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The power of Patty compels you: why Ghostbusters rules!

Author: jael bartnik | Multimedia Editor

Ghostbusters
Credit: Sony Entertainment

 

The all-female cast kicks ass, despite dude bro distain.

Quick disclaimer: If you want to get your weeney dude bro boxers in a twisted knot over how the new Ghostbusters film isn’t going to be as good because the main characters are women and not men, please don’t read this article. It will further increase the massive sexist bro wedgey that is festering in your backside.

Considering the new Ghostbusters film is out in theatres, I decided to do a compare and contrast of the old and the new. This won’t be your standard film review, but more of a necessary comparison of the two.

First, I watched the original and of course all those warm fuzzy feelings of nostalgia came back. But looking past the nostalgia factor, the original Ghostbusters (1984) was pretty good. Who can forget that signature soundtrack and the memorable logo that graced the opening credits? Costume and set were interesting, the characters each had their own quirks, and of course, the special effects for its time were pretty convincing. At least I remember being terrified when Sigourney Weaver’s character gets pulled into her glowing refrigerator, and I damn well know some of you were terrified by the giant gargoyle dogs! There was a playful balance between scary and light-heartedness that made the film enjoyable.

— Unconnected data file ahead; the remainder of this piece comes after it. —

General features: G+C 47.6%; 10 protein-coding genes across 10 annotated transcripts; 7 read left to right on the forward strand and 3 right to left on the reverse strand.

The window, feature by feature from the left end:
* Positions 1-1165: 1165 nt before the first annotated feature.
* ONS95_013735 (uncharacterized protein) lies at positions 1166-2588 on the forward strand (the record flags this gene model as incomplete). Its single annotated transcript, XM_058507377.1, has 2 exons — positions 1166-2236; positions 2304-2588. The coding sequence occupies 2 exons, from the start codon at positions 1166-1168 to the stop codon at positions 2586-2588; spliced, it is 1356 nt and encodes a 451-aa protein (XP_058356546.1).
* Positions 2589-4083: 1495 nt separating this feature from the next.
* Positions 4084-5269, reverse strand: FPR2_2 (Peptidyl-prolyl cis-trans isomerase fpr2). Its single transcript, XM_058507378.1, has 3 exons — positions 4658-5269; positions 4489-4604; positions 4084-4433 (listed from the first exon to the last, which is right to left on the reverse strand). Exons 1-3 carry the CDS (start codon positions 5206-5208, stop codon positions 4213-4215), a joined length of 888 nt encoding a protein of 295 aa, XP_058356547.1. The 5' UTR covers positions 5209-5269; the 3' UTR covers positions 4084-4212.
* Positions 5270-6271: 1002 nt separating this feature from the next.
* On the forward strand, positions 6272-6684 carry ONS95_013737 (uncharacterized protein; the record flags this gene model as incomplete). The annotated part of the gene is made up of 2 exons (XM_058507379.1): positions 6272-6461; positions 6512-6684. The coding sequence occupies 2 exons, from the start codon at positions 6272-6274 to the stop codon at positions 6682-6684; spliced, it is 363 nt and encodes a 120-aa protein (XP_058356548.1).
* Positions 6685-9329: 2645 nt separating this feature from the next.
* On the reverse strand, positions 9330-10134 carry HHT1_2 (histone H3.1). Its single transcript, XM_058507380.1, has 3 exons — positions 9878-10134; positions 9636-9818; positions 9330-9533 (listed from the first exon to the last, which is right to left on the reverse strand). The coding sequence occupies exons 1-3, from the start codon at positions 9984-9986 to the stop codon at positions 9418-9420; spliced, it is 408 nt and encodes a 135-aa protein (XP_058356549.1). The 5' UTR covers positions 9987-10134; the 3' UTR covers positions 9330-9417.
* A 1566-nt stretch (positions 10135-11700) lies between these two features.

But, the film gave off a distinctly “boys only” feeling. Despite having female characters incorporated into the storyline, they didn’t really occupy any positions of power or authority and were also subject to most of the Ghostbusters shenanigans. There is also a moment when the secretary makes a comment about needing more assistance by which Bill Murray’s character jokingly responds that she could go and find a job cleaning houses or waitressing, implying that this job is as good as she’s going to get so quit complaining. Also, Peter Venkmen was pretty distinctly hitting on one of his experiment subjects at the beginning of the film. Pretty sure I’m not the only person who was kind of weirded out by that. I do realize that there is a time period excuse and probably reasons that folks will use to justify this dated form of mildly sexist comedy, but then again, you’d be justifying it rather than addressing the actual problem.

In comparison, the new film makes great strides in making a comedy that is inclusive to women and questions race, gender-norms, and sexuality, and makes light of different male archetypes that perpetuate a patriarchal hierarchy. It even addresses gate keeping in academia with the Dean (played by Charles Dance, aka Tywin Lanister) and the obstacles that women face when attaining tenure and being taken seriously in an academic setting.

Another thing the movie makes light of is the venom and malice that men leave in comment sections to shame women through social media. The new Ghostbusters includes cameos from some of the original cast, such as Dan Aykroyd, who produced the film, and Bill Murray. Even Sigourney Weaver makes an appearance at the very end and Slimer, the silly green ghostly glob is incorporated into the film.

With all of the original gadgets and a plethora of new ghosts that spread slime throughout the city, not only did the new Ghostbusters do the original justice, but it made the franchise more inclusive without losing any of the edge in it’s jokes or the nostalgia points earned. Wait, does that mean it’s possible to be funny and not further marginalize folks based on gender, sexual orientation, or race? Yeah, actually! You can. And also while blowing up the Stay Puffed Marshmallow man and ghostly pilgrims. So allow me to ask you one question: Who ya gonna call?

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